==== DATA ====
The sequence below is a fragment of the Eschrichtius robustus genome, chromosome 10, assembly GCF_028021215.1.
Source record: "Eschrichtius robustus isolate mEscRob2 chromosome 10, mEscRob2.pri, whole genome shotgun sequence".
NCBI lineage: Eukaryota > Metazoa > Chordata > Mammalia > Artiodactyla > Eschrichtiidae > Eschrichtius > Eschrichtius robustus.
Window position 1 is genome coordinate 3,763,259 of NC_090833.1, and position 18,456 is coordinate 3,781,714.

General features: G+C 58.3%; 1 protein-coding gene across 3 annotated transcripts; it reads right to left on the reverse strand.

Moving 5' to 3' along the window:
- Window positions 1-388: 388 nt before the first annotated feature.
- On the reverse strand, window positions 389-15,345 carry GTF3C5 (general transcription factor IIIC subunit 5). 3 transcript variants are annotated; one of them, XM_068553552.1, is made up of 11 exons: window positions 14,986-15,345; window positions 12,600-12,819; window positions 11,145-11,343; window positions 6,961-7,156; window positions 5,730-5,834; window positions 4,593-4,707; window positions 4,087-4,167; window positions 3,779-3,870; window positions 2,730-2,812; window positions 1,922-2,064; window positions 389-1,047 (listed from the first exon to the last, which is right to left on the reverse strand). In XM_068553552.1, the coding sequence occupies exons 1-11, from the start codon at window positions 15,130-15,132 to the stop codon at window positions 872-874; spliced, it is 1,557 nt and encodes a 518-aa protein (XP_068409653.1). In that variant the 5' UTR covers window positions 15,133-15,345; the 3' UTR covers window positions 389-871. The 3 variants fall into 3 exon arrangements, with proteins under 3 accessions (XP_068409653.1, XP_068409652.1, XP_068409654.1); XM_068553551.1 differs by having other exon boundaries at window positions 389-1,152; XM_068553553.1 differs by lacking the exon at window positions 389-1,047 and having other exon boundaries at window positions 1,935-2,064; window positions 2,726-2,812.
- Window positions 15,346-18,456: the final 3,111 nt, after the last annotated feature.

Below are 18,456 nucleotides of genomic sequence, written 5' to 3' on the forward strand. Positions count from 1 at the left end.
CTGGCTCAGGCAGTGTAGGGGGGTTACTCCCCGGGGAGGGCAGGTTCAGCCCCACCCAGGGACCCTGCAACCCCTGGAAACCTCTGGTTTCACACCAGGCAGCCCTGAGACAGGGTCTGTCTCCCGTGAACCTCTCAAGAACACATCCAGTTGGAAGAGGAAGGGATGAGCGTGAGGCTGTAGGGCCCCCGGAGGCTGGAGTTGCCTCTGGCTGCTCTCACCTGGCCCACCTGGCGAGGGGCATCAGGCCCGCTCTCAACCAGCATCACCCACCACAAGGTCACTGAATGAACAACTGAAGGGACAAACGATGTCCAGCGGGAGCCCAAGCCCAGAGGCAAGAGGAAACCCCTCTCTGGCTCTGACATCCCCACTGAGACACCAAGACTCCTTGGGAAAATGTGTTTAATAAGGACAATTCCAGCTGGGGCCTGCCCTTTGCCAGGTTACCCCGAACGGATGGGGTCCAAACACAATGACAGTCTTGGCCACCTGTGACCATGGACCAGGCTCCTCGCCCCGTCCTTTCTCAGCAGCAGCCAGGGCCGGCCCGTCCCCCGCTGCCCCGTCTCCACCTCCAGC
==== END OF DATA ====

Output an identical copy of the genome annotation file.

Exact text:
The sequence below is a fragment of the Eschrichtius robustus genome, chromosome 10, assembly GCF_028021215.1.
Source record: "Eschrichtius robustus isolate mEscRob2 chromosome 10, mEscRob2.pri, whole genome shotgun sequence".
NCBI lineage: Eukaryota > Metazoa > Chordata > Mammalia > Artiodactyla > Eschrichtiidae > Eschrichtius > Eschrichtius robustus.
Window position 1 is genome coordinate 3,763,259 of NC_090833.1, and position 18,456 is coordinate 3,781,714.

General features: G+C 58.3%; 1 protein-coding gene across 3 annotated transcripts; it reads right to left on the reverse strand.

Moving 5' to 3' along the window:
- Window positions 1-388: 388 nt before the first annotated feature.
- On the reverse strand, window positions 389-15,345 carry GTF3C5 (general transcription factor IIIC subunit 5). 3 transcript variants are annotated; one of them, XM_068553552.1, is made up of 11 exons: window positions 14,986-15,345; window positions 12,600-12,819; window positions 11,145-11,343; window positions 6,961-7,156; window positions 5,730-5,834; window positions 4,593-4,707; window positions 4,087-4,167; window positions 3,779-3,870; window positions 2,730-2,812; window positions 1,922-2,064; window positions 389-1,047 (listed from the first exon to the last, which is right to left on the reverse strand). In XM_068553552.1, the coding sequence occupies exons 1-11, from the start codon at window positions 15,130-15,132 to the stop codon at window positions 872-874; spliced, it is 1,557 nt and encodes a 518-aa protein (XP_068409653.1). In that variant the 5' UTR covers window positions 15,133-15,345; the 3' UTR covers window positions 389-871. The 3 variants fall into 3 exon arrangements, with proteins under 3 accessions (XP_068409653.1, XP_068409652.1, XP_068409654.1); XM_068553551.1 differs by having other exon boundaries at window positions 389-1,152; XM_068553553.1 differs by lacking the exon at window positions 389-1,047 and having other exon boundaries at window positions 1,935-2,064; window positions 2,726-2,812.
- Window positions 15,346-18,456: the final 3,111 nt, after the last annotated feature.

Below are 18,456 nucleotides of genomic sequence, written 5' to 3' on the forward strand. Positions count from 1 at the left end.
CTGGCTCAGGCAGTGTAGGGGGGTTACTCCCCGGGGAGGGCAGGTTCAGCCCCACCCAGGGACCCTGCAACCCCTGGAAACCTCTGGTTTCACACCAGGCAGCCCTGAGACAGGGTCTGTCTCCCGTGAACCTCTCAAGAACACATCCAGTTGGAAGAGGAAGGGATGAGCGTGAGGCTGTAGGGCCCCCGGAGGCTGGAGTTGCCTCTGGCTGCTCTCACCTGGCCCACCTGGCGAGGGGCATCAGGCCCGCTCTCAACCAGCATCACCCACCACAAGGTCACTGAATGAACAACTGAAGGGACAAACGATGTCCAGCGGGAGCCCAAGCCCAGAGGCAAGAGGAAACCCCTCTCTGGCTCTGACATCCCCACTGAGACACCAAGACTCCTTGGGAAAATGTGTTTAATAAGGACAATTCCAGCTGGGGCCTGCCCTTTGCCAGGTTACCCCGAACGGATGGGGTCCAAACACAATGACAGTCTTGGCCACCTGTGACCATGGACCAGGCTCCTCGCCCCGTCCTTTCTCAGCAGCAGCCAGGGCCGGCCCGTCCCCCGCTGCCCCGTCTCCACCTCCAGC